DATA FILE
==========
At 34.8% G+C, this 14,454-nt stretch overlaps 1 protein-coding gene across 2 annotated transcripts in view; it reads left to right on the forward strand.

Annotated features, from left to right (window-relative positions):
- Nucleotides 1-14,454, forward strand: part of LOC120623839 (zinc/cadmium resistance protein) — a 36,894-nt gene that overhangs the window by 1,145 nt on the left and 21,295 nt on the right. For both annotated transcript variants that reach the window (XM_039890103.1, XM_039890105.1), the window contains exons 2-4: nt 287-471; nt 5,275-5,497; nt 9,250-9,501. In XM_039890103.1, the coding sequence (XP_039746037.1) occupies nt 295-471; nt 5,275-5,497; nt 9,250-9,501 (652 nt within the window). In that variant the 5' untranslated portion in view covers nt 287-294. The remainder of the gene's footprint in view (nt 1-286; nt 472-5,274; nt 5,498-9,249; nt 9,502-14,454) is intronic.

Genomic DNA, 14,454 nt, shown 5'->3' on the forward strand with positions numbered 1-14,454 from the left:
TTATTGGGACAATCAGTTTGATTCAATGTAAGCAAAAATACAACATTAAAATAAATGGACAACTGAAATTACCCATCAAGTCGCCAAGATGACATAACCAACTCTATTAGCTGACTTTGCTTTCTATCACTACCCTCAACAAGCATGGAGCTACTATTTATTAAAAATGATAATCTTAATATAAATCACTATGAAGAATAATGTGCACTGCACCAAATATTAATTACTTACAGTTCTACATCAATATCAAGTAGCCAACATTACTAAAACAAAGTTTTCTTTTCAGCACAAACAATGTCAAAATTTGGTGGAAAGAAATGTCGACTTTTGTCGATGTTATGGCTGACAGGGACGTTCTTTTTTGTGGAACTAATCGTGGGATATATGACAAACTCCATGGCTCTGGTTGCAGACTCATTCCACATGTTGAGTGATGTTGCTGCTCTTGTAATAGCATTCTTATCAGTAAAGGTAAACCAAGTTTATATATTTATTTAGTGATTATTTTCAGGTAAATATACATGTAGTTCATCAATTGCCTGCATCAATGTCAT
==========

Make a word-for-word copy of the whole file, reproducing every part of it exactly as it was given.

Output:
At 34.8% G+C, this 14,454-nt stretch overlaps 1 protein-coding gene across 2 annotated transcripts in view; it reads left to right on the forward strand.

Annotated features, from left to right (window-relative positions):
- Nucleotides 1-14,454, forward strand: part of LOC120623839 (zinc/cadmium resistance protein) — a 36,894-nt gene that overhangs the window by 1,145 nt on the left and 21,295 nt on the right. For both annotated transcript variants that reach the window (XM_039890103.1, XM_039890105.1), the window contains exons 2-4: nt 287-471; nt 5,275-5,497; nt 9,250-9,501. In XM_039890103.1, the coding sequence (XP_039746037.1) occupies nt 295-471; nt 5,275-5,497; nt 9,250-9,501 (652 nt within the window). In that variant the 5' untranslated portion in view covers nt 287-294. The remainder of the gene's footprint in view (nt 1-286; nt 472-5,274; nt 5,498-9,249; nt 9,502-14,454) is intronic.

Genomic DNA, 14,454 nt, shown 5'->3' on the forward strand with positions numbered 1-14,454 from the left:
TTATTGGGACAATCAGTTTGATTCAATGTAAGCAAAAATACAACATTAAAATAAATGGACAACTGAAATTACCCATCAAGTCGCCAAGATGACATAACCAACTCTATTAGCTGACTTTGCTTTCTATCACTACCCTCAACAAGCATGGAGCTACTATTTATTAAAAATGATAATCTTAATATAAATCACTATGAAGAATAATGTGCACTGCACCAAATATTAATTACTTACAGTTCTACATCAATATCAAGTAGCCAACATTACTAAAACAAAGTTTTCTTTTCAGCACAAACAATGTCAAAATTTGGTGGAAAGAAATGTCGACTTTTGTCGATGTTATGGCTGACAGGGACGTTCTTTTTTGTGGAACTAATCGTGGGATATATGACAAACTCCATGGCTCTGGTTGCAGACTCATTCCACATGTTGAGTGATGTTGCTGCTCTTGTAATAGCATTCTTATCAGTAAAGGTAAACCAAGTTTATATATTTATTTAGTGATTATTTTCAGGTAAATATACATGTAGTTCATCAATTGCCTGCATCAATGTCAT